Australia, 26 April 2024 | Leigh Rogers

Arina Rodionova’s perseverance is paying off in 2024, with the Australian notching several impressive milestones.

The 34-year-old became the oldest woman to debut inside the world’s top 100 in singles in February. Then in April, she scored her first victory representing Australia in the Billie Jean King Cup competition.

The hard-working Rodionova provides an insight into her practice routines and offers valuable advice in our Train with the Pros series.

Do you have a favourite time of day to practice?

I’d say around 11am. It gives you enough time to sleep in and have a relaxing cup of coffee, then by the time you do your mobility and warm-up, it’s time to hit.

Do you have a favourite part of your game to work on?

I don’t love playing points in practice, I lose focus pretty quick for some reason. I like doing different drills and running side-to-side, which is basically what I do on court. I enjoy doing two-on-ones or one-on-ones. It can be a bit tough, but you can make it short and sharp.

What is the last favourite part of your game to work on?

Probably high balls, I don’t love working on those. They’re not my favourite shot and maybe that’s why.

A lot of top-ranked players say they prefer playing points in practice, why is that not the case for you?

It’s not really a competition when you’re playing points in practice. I prefer a lot of drills and repetition. Last year I played a lot of matches, so I didn’t need to play points outside of the tournaments. This year is looking a little bit different, but I just prefer to do drills. I play tournaments almost every week, so I don’t forget how to play points.

Can you recall the first opportunity you had to practice with a professional player?

My sister (Anastasia) was a pro player, and she is seven years older than me, so it was probably her. I became pro myself when I was 14, so it was a long time ago.

Having an older sister playing tennis must have been a huge advantage and inspiration for you?

Of course. It was nice to have family on tour. It was definitely helpful.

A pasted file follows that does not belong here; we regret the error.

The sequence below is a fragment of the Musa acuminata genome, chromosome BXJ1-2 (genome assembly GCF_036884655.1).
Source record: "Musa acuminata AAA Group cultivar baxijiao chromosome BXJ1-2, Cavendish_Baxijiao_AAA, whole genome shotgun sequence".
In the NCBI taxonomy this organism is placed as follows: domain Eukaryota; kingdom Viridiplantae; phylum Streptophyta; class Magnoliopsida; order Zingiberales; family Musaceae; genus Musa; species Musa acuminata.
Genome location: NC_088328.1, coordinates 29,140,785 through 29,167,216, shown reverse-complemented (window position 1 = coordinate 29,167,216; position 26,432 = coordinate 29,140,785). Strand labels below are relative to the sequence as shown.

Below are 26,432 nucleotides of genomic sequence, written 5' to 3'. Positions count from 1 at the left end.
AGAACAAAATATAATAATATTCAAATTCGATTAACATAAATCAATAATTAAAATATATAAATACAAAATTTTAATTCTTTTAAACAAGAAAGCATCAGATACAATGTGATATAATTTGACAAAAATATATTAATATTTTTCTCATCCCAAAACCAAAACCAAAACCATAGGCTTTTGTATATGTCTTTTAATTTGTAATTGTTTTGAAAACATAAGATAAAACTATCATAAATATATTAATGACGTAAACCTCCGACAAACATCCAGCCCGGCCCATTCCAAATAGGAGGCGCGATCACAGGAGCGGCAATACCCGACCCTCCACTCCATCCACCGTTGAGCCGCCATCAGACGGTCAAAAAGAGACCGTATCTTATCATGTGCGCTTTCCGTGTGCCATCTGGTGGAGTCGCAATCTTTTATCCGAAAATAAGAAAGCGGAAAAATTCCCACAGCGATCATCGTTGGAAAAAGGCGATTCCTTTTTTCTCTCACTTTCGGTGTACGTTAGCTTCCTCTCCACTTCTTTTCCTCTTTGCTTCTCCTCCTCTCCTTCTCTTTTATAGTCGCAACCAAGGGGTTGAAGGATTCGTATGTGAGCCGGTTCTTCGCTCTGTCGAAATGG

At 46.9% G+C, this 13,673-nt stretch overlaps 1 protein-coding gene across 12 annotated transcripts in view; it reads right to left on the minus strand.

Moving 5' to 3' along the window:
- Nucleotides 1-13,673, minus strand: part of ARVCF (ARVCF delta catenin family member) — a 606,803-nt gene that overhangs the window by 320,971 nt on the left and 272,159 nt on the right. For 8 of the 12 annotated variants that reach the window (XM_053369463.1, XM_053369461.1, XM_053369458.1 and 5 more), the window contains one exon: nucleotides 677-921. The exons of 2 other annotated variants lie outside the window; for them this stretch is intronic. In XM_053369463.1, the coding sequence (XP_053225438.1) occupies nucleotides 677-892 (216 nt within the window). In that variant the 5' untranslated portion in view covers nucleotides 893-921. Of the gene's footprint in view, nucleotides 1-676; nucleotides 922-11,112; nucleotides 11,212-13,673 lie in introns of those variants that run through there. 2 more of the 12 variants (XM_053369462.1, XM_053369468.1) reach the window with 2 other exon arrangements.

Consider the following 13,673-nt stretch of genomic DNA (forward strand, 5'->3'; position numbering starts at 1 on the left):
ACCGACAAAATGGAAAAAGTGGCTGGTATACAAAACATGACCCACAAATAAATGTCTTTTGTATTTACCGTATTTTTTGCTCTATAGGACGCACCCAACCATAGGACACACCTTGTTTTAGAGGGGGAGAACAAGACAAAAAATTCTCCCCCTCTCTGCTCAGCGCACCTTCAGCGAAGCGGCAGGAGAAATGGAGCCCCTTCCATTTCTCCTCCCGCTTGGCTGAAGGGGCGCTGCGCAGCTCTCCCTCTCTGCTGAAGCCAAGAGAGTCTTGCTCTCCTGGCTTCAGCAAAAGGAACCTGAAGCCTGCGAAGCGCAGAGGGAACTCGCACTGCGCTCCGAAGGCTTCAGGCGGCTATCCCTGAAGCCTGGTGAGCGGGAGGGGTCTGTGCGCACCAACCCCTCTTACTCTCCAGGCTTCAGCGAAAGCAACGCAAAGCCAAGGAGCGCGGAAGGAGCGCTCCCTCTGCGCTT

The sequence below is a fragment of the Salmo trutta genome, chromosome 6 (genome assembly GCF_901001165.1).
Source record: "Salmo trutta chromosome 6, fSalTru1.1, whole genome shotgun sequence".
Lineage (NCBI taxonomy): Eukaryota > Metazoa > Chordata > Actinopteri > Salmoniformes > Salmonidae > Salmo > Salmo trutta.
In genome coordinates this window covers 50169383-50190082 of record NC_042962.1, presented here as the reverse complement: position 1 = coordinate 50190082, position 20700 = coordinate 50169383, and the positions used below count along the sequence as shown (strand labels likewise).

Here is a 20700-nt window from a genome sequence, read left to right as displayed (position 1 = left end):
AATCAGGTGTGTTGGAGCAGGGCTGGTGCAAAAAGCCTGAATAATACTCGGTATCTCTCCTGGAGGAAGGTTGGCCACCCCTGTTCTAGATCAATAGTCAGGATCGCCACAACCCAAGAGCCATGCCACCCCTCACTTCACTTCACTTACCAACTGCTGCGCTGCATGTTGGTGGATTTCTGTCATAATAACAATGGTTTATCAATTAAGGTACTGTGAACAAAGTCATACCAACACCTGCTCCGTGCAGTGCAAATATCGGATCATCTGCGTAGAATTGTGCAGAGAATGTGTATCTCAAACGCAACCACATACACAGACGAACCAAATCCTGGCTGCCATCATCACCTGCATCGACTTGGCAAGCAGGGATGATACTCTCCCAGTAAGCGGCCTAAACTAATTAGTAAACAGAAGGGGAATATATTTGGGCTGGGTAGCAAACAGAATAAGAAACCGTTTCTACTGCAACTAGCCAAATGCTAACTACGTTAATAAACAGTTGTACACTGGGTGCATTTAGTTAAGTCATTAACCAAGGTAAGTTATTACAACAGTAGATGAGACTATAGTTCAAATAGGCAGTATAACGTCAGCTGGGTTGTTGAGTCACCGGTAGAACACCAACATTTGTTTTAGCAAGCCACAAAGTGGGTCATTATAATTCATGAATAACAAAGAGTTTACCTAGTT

Do any particular practice sessions throughout your career stand out as the most memorable?

I enjoy when my practices are fun and there’s music playing. I like doing fun drills, rather than doing the same thing over and over and over. Practices during World TeamTennis over in America were always a bit of fun. There’d be boys and girls on court, we’d being doing random stuff. It was always different and engaging.

Who are your favourite players on tour to practice with?

There are a few girls I’ve been hitting with lately, particularly the Dutch girls, Lesley Pattinama Kerkhove and Arianne Hartono, as well as Aleksandra Krunic. I like to practice with someone who has a nice consistent ball so that you can get some rhythm. I don’t love playing with big hitters, because they try to hit a winner off everything and it’s not exactly very pleasant when you’re trying to practice and find rhythm. There are some girls I’ll probably never practice with again on tour. I shouldn’t say their names but if you’re playing on tour, you’d know those people.

Is there anyone from tennis history you’d most like to have a hit with?

I’d say Martina Hingis, but we did get to play World TeamTennis together and that was fun. It was great to talk to her about her experiences. She was an amazing tennis player, so there was a lot to learn from her.

You’re known for your supreme fitness. Do you prioritise off-court training over on-court training?

It depends. If I’m playing a lot of matches, then I don’t actually spend a lot of time in the gym because I want to recover and be fresh for my next match. If I do have a spare week, then I do like doing gym. I also like going for long runs. So, if I feel like it and my body feels good, then I’ll go for a 10-kilometre run. I like doing sprints too, but the bike is not my favourite. I actually really don’t like it, but sometimes you’ve got to do what you’ve got to do. But running is something that definitely helps me.

What advice would you share with an aspiring player to maximise their training sessions?

It depends on your age, but for most young players, it’s important to get hours on court. When you’re young, your intensity is not as high. Even if you think you’re working hard, you’re probably not. Putting in the hours and the hard work always helps. It might not help in the next week, but in the month or year after, it’s going to help for sure.

Finally, if you had five minutes remaining in a practice session and could do anything you wish, what would you choose?

Probably volleying, that’s always fun. It’s not very hard, but still improves your skills and your reactions. You just have to try not to get killed at the net.

> READ MORE: From our “Train with the pros” series

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